We practice during lunch as a group and support each other on the team; all the while setting individual expectations and experiencing a great, fun, off-site math day.  Some students are there to do their best and hope to get 1 out of 10, while others are going for a perfect score.  We all go -- I have a "lead" team but everyone works and plays together and we celebrate the day together.

And this works, I am actually able to use the math meet as a carrot for students not completing work or struggling.  (Can't take a student on math team that cannot finish homework, etc.)

Students will follow their leaders, so I get the student leaders on my side.  It is slow process that has taken years...  But I really feel we are reaping the rewards now.

Tuesday, October 9, 2012

Trickle down Training?

"As principal of one of the highest poverty schools in the area, Sherlene McDonald knows the value of professional development training for teachers.
School leaders and district leaders, such as principals and superintendents, also benefit from training as that trickles down to the classrooms, she says."   October 9, 2012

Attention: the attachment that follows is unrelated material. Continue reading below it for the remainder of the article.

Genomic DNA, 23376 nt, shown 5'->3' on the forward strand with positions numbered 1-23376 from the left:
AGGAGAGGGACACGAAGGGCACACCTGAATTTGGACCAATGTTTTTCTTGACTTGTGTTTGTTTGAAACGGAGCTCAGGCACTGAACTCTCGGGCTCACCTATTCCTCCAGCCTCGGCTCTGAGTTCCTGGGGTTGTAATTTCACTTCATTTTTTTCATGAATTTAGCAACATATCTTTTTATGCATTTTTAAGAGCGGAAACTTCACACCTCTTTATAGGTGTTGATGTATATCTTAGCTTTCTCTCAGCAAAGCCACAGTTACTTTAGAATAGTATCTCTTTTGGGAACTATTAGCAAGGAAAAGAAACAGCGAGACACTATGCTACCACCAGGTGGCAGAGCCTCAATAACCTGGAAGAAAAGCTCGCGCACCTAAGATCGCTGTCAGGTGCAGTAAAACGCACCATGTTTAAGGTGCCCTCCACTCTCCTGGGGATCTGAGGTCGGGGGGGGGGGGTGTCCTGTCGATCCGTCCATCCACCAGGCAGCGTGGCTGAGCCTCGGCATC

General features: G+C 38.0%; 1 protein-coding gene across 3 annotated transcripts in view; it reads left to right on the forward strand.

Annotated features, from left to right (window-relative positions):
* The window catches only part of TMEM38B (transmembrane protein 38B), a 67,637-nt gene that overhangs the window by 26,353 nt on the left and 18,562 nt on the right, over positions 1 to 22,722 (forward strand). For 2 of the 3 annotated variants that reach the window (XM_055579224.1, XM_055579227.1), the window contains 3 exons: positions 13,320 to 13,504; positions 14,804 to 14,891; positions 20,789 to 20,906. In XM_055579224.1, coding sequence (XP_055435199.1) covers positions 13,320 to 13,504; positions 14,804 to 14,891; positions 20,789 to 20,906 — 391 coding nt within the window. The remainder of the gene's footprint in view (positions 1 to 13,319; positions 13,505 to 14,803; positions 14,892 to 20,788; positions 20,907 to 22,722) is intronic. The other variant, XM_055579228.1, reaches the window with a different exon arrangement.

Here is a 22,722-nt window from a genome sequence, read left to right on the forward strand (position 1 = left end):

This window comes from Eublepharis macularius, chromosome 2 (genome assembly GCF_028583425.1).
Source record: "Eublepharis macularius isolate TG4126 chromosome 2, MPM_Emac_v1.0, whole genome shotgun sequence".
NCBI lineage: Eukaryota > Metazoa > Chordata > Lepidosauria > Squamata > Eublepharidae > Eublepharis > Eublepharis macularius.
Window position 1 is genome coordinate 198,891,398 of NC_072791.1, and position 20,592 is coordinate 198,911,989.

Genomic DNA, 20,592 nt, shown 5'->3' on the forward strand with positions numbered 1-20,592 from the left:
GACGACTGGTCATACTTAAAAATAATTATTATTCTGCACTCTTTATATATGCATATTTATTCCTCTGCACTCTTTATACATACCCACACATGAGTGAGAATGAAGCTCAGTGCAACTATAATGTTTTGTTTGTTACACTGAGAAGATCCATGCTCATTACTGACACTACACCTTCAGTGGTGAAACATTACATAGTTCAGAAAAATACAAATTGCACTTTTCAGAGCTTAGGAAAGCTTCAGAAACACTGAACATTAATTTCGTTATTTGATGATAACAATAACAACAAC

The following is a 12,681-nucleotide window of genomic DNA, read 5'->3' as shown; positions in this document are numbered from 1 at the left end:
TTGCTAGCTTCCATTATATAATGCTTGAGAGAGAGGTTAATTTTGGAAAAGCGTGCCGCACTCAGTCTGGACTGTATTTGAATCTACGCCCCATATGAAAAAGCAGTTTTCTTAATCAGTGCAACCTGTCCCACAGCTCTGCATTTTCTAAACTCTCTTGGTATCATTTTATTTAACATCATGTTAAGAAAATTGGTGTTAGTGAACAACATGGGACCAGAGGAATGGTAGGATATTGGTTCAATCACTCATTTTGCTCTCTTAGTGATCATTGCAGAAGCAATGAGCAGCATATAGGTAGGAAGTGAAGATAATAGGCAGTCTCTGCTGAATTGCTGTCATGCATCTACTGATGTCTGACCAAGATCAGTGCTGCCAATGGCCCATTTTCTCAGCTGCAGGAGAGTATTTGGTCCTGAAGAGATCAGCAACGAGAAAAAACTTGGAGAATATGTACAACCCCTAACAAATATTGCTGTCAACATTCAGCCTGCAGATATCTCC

Really trickle down training?  Coming from industry to teaching I believe in train the trainer, leadership training, and other professional growth things, but come on - trickle down training may be the worst phrase I have every heard.  It sounds like it comes from someone who has a really high opinion about what a curriculum leader, a principal, a director or whatever title you want to use can really accomplish in changing teaching.   In fairness I included the phrase about it being important for teachers to get training but talk is talk - the average school does very little to nothing to protect professional development time and administration is usually the worst offender for chasing big changes.  What we (schools) need is incremental change - we need a 2% continuous improvement attitude!